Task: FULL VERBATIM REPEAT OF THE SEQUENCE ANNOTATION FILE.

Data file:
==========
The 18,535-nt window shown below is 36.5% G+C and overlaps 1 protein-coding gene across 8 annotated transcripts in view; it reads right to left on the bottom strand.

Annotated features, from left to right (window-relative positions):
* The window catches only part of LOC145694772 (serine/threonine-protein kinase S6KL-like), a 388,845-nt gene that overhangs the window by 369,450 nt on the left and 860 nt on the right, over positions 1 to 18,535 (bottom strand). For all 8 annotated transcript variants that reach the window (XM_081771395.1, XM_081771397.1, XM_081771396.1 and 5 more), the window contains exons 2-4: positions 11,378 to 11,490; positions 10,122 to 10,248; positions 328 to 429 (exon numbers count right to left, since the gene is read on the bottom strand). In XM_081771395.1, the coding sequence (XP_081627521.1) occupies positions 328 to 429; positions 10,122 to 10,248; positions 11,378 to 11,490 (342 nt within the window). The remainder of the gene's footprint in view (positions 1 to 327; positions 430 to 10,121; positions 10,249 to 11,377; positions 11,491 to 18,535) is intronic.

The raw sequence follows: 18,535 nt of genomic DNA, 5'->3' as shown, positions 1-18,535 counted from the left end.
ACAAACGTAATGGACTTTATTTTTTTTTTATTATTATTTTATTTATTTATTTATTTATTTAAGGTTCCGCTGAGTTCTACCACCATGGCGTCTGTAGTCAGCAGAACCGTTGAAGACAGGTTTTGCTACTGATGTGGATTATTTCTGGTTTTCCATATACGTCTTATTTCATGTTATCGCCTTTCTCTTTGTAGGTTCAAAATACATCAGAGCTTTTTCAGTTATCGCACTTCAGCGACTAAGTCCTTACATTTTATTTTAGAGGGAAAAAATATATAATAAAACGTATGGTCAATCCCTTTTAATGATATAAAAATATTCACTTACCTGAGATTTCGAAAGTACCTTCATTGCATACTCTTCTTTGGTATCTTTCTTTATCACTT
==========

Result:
The 18,535-nt window shown below is 36.5% G+C and overlaps 1 protein-coding gene across 8 annotated transcripts in view; it reads right to left on the bottom strand.

Annotated features, from left to right (window-relative positions):
* The window catches only part of LOC145694772 (serine/threonine-protein kinase S6KL-like), a 388,845-nt gene that overhangs the window by 369,450 nt on the left and 860 nt on the right, over positions 1 to 18,535 (bottom strand). For all 8 annotated transcript variants that reach the window (XM_081771395.1, XM_081771397.1, XM_081771396.1 and 5 more), the window contains exons 2-4: positions 11,378 to 11,490; positions 10,122 to 10,248; positions 328 to 429 (exon numbers count right to left, since the gene is read on the bottom strand). In XM_081771395.1, the coding sequence (XP_081627521.1) occupies positions 328 to 429; positions 10,122 to 10,248; positions 11,378 to 11,490 (342 nt within the window). The remainder of the gene's footprint in view (positions 1 to 327; positions 430 to 10,121; positions 10,249 to 11,377; positions 11,491 to 18,535) is intronic.

The raw sequence follows: 18,535 nt of genomic DNA, 5'->3' as shown, positions 1-18,535 counted from the left end.
ACAAACGTAATGGACTTTATTTTTTTTTTATTATTATTTTATTTATTTATTTATTTATTTAAGGTTCCGCTGAGTTCTACCACCATGGCGTCTGTAGTCAGCAGAACCGTTGAAGACAGGTTTTGCTACTGATGTGGATTATTTCTGGTTTTCCATATACGTCTTATTTCATGTTATCGCCTTTCTCTTTGTAGGTTCAAAATACATCAGAGCTTTTTCAGTTATCGCACTTCAGCGACTAAGTCCTTACATTTTATTTTAGAGGGAAAAAATATATAATAAAACGTATGGTCAATCCCTTTTAATGATATAAAAATATTCACTTACCTGAGATTTCGAAAGTACCTTCATTGCATACTCTTCTTTGGTATCTTTCTTTATCACTT